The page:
Updated: Mar 9
In a sport that is already flush with injuries, unfortunately women are injured even more frequently than men. Most commonly, pathology of the knee, bone stress injuries, shin pain and plantar fasciitis are 50% more common in women.
So what is it about female runners that predisposes them to more frequent injury? It comes down to both mechanical and biological differences. A little about how and why and what you can do to continue to be a strong and healthy runner.
Research has demonstrated that women are more likely to have greater levels of hip adduction and internal rotation leading to increased valgus position of knees with running. Long standing theory has been that this is due to the fact that women tend to have a wider pelvis than men (also known as Q angle). The belief being that with a wider pelvis, the legs have to come in more to maintain feet centered below midline. Evidence to support this theory is inconsistent and generally this shouldn’t limit a female runners ability to work on these alignment deviations with a good strength routine and retraining motor patterns. Most female runners I see tend to be generally hypermobile and lax. Lack of proper adequate strength and control of that mobility will further magnify these movement patterns.
This is particularly pertinent in regards to higher rates of bone stress injuries seen in women. This is often due to increased likelihood of vitamin D and calcium deficiency. The more complicated contributor to this is the constellation of menstrual dysfunction, low energy availability and decreased bone mineral density known as the female athlete triad. Far too often female runners are restricting their diets to the point of existing in a consistent calorie deficit without adequate nutrients for their level of activity. This can be the case with or without a true eating disorder.
Pregnancy and Postpartum
With pregnancy comes an influx of hormones that create even more laxity in your body than may have existed before. In addition to this, pelvic floor and abdominal musculature can be stressed to the point of significant weakness. The combination of hypermobility and weakness of these vital stabilizing structures can lead to pain anywhere down the chain but most commonly, low back pain and radicular pain like sciatica.
While this may not be an “injury” per se, it is far too often that I hear my postpartum runners just accept the fact that they pee when they run. This is not something you just have to deal with ladies! Stress urinary incontinence seen in postpartum women can be much more complicated than just doing more kegels. Often it is a combination of both abdominal and pelvic floor weakness, but sometimes there is actually an overactivity of these muscles. This is why it’s vital that you see a physical therapist to guide you in this process. I truly believe that every woman should see a pelvic floor specialist before, during and after pregnancy.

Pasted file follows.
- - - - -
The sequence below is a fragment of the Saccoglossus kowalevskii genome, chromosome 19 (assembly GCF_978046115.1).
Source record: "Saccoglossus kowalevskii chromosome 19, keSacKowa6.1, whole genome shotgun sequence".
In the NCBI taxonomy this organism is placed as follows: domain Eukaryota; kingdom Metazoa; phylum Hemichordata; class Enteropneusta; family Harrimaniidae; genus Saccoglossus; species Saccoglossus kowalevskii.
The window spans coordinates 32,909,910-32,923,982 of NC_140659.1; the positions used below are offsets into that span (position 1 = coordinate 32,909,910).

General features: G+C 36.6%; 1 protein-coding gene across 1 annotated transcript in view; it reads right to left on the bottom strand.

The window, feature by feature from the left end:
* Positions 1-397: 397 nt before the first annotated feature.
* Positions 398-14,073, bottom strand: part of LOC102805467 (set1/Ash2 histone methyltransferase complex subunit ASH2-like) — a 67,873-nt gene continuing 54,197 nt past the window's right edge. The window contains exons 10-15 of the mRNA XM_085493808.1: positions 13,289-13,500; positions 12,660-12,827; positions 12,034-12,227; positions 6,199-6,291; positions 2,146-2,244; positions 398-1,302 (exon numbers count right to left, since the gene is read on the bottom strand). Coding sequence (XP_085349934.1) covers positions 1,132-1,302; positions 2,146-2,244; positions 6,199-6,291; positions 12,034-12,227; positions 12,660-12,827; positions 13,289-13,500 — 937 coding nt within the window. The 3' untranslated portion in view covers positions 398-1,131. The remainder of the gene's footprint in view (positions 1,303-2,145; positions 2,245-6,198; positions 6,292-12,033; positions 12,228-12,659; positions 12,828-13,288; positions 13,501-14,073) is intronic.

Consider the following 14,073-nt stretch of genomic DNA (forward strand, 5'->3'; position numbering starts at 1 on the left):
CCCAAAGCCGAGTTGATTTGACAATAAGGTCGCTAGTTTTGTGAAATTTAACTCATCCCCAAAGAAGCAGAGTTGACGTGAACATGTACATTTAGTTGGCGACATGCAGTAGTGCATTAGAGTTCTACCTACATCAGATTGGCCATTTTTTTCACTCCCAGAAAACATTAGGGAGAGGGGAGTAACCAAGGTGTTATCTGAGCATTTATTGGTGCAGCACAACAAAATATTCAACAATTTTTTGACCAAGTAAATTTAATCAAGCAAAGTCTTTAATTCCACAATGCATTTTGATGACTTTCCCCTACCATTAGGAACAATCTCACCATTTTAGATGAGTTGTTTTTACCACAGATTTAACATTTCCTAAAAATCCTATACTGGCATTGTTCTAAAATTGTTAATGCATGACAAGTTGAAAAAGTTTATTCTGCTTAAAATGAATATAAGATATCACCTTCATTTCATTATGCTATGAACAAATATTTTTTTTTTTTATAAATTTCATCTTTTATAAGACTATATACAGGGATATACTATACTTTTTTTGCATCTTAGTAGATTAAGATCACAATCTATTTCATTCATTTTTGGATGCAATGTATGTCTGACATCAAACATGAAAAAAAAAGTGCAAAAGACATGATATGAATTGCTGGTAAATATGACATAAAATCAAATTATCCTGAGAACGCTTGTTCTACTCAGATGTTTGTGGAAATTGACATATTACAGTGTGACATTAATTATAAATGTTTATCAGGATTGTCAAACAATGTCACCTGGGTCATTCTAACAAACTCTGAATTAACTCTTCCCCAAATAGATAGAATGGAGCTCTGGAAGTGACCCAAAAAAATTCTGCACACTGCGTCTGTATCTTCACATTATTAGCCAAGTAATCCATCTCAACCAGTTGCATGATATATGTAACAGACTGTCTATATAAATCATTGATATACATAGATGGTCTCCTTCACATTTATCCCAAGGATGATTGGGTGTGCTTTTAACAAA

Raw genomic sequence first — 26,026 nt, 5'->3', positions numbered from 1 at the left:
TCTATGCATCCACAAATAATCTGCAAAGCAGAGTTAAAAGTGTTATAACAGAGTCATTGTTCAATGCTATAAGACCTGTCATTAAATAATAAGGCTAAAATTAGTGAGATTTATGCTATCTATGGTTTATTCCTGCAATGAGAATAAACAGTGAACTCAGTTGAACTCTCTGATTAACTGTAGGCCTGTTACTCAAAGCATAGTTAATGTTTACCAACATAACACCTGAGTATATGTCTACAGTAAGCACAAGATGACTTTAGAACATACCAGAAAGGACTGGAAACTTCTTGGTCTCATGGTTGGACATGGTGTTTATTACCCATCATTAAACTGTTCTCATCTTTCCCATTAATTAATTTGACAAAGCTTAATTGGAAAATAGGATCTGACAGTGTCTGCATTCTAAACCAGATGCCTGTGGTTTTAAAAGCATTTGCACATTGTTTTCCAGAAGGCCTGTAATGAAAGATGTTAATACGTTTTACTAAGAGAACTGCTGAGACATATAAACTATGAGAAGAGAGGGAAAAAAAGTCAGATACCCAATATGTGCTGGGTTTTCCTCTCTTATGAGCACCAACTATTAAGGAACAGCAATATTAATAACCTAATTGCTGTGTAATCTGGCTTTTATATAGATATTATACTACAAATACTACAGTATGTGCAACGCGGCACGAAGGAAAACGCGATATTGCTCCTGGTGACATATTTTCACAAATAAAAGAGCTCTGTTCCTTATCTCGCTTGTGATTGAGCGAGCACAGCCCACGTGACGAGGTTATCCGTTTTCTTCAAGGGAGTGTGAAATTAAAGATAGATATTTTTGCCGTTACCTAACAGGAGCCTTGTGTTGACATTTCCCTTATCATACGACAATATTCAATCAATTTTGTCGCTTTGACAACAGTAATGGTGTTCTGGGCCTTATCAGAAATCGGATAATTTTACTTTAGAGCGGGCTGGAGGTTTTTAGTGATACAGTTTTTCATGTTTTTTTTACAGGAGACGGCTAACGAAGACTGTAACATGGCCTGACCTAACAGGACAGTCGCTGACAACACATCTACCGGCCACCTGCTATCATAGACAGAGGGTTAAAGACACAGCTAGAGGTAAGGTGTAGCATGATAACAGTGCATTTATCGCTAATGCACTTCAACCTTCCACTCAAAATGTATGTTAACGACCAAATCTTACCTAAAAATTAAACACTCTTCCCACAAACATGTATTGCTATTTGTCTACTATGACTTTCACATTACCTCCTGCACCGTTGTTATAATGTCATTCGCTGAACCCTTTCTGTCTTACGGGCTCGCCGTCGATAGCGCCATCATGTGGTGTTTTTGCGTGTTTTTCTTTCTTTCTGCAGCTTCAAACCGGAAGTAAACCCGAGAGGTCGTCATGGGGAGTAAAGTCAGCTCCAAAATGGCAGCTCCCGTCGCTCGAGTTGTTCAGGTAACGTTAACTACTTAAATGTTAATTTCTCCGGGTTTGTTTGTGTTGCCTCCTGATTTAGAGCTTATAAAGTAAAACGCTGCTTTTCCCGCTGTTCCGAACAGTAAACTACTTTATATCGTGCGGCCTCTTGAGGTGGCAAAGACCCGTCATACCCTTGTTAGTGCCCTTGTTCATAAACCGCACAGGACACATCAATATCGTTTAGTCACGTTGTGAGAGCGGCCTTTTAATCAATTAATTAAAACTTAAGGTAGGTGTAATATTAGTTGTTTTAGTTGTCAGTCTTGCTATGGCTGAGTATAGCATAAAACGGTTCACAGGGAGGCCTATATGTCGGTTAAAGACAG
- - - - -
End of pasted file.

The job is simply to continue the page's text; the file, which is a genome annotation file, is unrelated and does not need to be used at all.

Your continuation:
So what should you be doing to stay healthy as female runner?
Incorporate strengthening with focus on weight bearing for bone health and hip strength to assist with control of lower extremity alignment with running.
In addition to strength, focus on motor control and correcting faulty movement patterns that may exist. Remember the importance of specificity, you have to correct these patterns during running as well.
Pay attention to your body. Missed periods that are not explained any other way are a sign of energy deficiency that must be addressed.
Proper intake of calcium, vitamin D and healthy fats are protective of bony injury
Strength, pelvic floor and lumbopelvic control are vital pieces to incorporate into training for pregnant and postpartum women
Gait retraining and optimization can improve faulty movement patterns and reduce load rates with running which has been shown to decreased stress urinary incontinence
If you're having concerns regarding any of these topics, please feel free to reach out with any running, personal training or physical therapy questions. If you're wondering if you have alignment deviations that may contribute to recurring injury history, a gait analysis is a good place to start!
2 Alpine St